What is body dysmorphia and what treatments are available?

Body dysmorphic disorder (BDD) is a mental health condition where you spend a lot of your time fretting about your appearance.

It can be debilitating and often those who suffer from it can perceive themselves to have defects others can’t see.

Dr Lucy Viney, clinical psychologist and co-founder of The Fitzrovia Clinic, explains the Diagnostic and Statistical Manual of Mental health (DCM-5) recognises BDD as a mental health condition with three main symptoms:

  • preoccupation with one or more perceived defects, repetitive and perfectionist behaviour such as; checking mirrors, touching area you feel insecure about
  • excessive grooming, skin picking or hair pulling
  • seeking reassurance about your appearance from friends and family members as well as clinical levels of distress and avoidant behaviour like not going swimming or dressing a certain way to cover yourself.

Holly Beedon, clinical lead at Living Well UK, says: ‘Most of the populus will experience having low-self esteem, but low self esteem and BDD are not synonymous.’

According to OCD UK, the limited data in the UK suggests (as of 2009) that 0.5% of the population have BDD, which is about five in every 1000 people.

Cognitive Behavioural Therapy, which helps to build processes to manage our thoughts, combined with antidepressants like selective serotonin reuptake inhibitors (SSRIs) are the the main types of treatment for BDD.

Holly adds: ‘Within CBT, exposure and response prevention (ERP) can be used to confront situations of fear. This means essentially putting people in situations where they aren’t comfortable, starting small and moving to their biggest fears.’

How can BDD affect you?

The lived reality of BDD can be traumatic for many and it can infiltrate daily life in a drastic way.

Some even end up going under the knife to help what they believe is an external issue, when it’s actually a mental health condition.

Researchers concluded many patients with BDD look for costly surgical, dermatologic, and dental treatments to try to fix perceived appearance flaws, but this often worsens that often worsen BDD symptoms.

Lejla, 31, is an asylum seeker from Kosova, coming to the UK in 1997 at the age of six. She believes abuse contributed to her BDD.

‘I witnessed a lot of abuse as a child and after I moved to the the UK i was constantly told I didn’t look like other girls and that I was fat, this carried on into my teen years,’ she explains.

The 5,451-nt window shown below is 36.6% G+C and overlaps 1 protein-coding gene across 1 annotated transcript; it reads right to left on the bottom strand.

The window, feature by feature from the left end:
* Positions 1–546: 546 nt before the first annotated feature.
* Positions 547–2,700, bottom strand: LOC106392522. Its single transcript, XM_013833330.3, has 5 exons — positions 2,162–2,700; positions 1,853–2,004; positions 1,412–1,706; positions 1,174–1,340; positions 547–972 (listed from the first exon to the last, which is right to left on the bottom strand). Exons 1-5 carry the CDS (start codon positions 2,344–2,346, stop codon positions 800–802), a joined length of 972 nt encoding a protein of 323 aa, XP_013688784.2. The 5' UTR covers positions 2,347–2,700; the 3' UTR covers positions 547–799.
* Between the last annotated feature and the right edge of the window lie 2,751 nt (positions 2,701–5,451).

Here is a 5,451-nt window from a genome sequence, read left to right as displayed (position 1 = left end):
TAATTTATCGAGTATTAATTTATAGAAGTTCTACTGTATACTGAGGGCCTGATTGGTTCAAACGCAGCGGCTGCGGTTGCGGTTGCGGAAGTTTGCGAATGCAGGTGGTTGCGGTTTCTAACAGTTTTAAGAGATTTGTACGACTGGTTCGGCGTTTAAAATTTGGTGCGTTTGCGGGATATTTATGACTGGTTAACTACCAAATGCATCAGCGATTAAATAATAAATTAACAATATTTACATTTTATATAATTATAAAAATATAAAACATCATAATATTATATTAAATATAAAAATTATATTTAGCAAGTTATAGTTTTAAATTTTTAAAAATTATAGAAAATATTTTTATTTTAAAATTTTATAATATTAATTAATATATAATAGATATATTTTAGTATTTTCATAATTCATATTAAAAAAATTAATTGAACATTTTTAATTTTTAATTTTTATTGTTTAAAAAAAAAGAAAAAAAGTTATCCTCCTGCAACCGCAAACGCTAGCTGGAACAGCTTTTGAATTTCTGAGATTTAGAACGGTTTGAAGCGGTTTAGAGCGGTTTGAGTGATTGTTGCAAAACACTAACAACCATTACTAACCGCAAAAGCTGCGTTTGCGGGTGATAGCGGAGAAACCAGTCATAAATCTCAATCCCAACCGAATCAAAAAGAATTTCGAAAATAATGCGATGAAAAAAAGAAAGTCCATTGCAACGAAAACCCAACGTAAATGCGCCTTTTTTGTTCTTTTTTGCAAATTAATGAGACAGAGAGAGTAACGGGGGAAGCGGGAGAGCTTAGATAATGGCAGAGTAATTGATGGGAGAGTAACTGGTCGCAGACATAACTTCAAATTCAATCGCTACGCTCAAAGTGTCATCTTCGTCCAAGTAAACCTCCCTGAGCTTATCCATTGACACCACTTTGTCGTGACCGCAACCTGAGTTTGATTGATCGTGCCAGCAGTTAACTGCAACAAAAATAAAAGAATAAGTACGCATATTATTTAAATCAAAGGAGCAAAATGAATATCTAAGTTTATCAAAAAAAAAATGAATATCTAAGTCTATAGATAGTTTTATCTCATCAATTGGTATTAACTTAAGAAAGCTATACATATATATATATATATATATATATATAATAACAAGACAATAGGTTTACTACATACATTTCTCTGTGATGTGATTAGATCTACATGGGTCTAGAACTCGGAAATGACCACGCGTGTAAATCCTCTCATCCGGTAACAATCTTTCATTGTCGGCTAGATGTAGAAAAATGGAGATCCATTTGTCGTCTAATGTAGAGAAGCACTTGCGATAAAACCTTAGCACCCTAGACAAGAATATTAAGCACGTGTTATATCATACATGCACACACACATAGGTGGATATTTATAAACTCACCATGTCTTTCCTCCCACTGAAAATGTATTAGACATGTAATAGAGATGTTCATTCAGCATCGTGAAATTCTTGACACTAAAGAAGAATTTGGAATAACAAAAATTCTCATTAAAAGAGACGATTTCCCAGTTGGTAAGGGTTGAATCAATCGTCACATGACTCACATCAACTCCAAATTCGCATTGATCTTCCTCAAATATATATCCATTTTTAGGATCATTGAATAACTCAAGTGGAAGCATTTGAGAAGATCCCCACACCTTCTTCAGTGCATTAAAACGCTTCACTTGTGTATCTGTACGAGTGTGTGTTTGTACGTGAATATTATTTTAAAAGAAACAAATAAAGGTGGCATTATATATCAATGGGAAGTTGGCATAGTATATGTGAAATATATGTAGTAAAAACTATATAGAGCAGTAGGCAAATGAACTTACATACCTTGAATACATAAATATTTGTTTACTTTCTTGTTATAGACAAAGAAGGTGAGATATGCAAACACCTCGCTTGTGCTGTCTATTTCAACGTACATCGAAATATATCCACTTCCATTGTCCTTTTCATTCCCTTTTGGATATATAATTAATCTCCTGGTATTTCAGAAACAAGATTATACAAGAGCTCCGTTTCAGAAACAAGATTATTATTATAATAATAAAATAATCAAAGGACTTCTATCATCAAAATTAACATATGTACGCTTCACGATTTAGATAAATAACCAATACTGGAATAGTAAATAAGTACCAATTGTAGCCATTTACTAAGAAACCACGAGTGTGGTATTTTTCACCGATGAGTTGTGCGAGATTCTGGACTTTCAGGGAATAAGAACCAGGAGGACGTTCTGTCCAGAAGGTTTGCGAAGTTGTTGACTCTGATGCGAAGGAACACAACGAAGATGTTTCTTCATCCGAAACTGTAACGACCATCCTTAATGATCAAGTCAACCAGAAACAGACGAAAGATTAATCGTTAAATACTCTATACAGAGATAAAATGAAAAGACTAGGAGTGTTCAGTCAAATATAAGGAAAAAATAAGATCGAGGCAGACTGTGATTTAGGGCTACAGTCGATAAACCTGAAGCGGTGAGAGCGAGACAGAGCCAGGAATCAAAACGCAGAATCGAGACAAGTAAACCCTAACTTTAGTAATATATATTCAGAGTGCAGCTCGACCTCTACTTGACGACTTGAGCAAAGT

‘I ended up in an abusive relationship of eight years where my partner would say things like “you aren’t like other women” and “you are so fat” and at the height of that relationship I decided to have gastric bypass, I went from 22 stone to 10 and I still felt the same. I thought it would solve my relationship but it didn’t and that’s when I started therapy and was diagnosed with BDD.’

Getting treatment

As BDD can manifest in many ways, finding the most effective treatment and the right specialist can be difficult.

Although CBT is recommended, many have found that they respond better to different therapies.

Lejla adds: ‘I did trauma based therapy privately because what the NHS was offering wasn’t helpful for me.’

Dr Sunni Patel, 35, says: ‘I suffered with an eating disorder as a teen and a hangover of that was BDD, especially as I was also diagnosed with inflammatory bowel disease (IBD) and when it caused bloating that would feed into my BDD.

‘My BDD has impacted everything, including my relationships and my relationship with my partner and it’s developed over the course of my life. As a South Asian man, when I got to a ‘marriageable’ age people would comment on my height and weight. I never told my parents about my struggles because I didn’t want to burden them or bring shame.

‘I found CBT patronising, so I ended up going to a psychotherapist. I didn’t need to know my triggers, I knew them already so CBT wasn’t for me. I wanted to do more than just create behaviours of thinking to help me manage my BDD, I wanted to know why, why was I the way I was and I wanted to talk it out.’

Psychotherapist and author of Find Your True Voice Emmy Brunner believes ‘integrative therapy’ can be a good path for some.

Integrative therapy combines different types of psychotherapies and approaches to cater to an individual’s needs.

She says: ‘A more holistic approach may be needed, one type of therapy may not be effective for everyone.

‘You need to be able to adapt interventions into the therapy you offer clients, it’s a very relational approach and it’s best to figure out how the person developed the condition, although the content of someone’s thoughts maybe around their body, the root of their BDD can be repressed or unrecognised trauma.’

While there isn’t much research around CBT and BDD, a review of studies, which was published in the journal Psychological Bulletin, looked at research into CBT from 1977 to 2014, and found that it had become less effective for depression over time.

BDD and depression are different conditions but given this, it may be worth considering other therapies if you find CBT is not suitable for you.

Dr Omara Naseem, an eating disorder psychologist says: ‘One size doesn’t fit all and more importantly you need to see the right specialist.’

‘BDD existed before social media but social media is probably exasperating the symptoms those with BDD feel.’

If you are struggling with BDD, most professionals suggest speaking to your GP who can refer you to specialist services.

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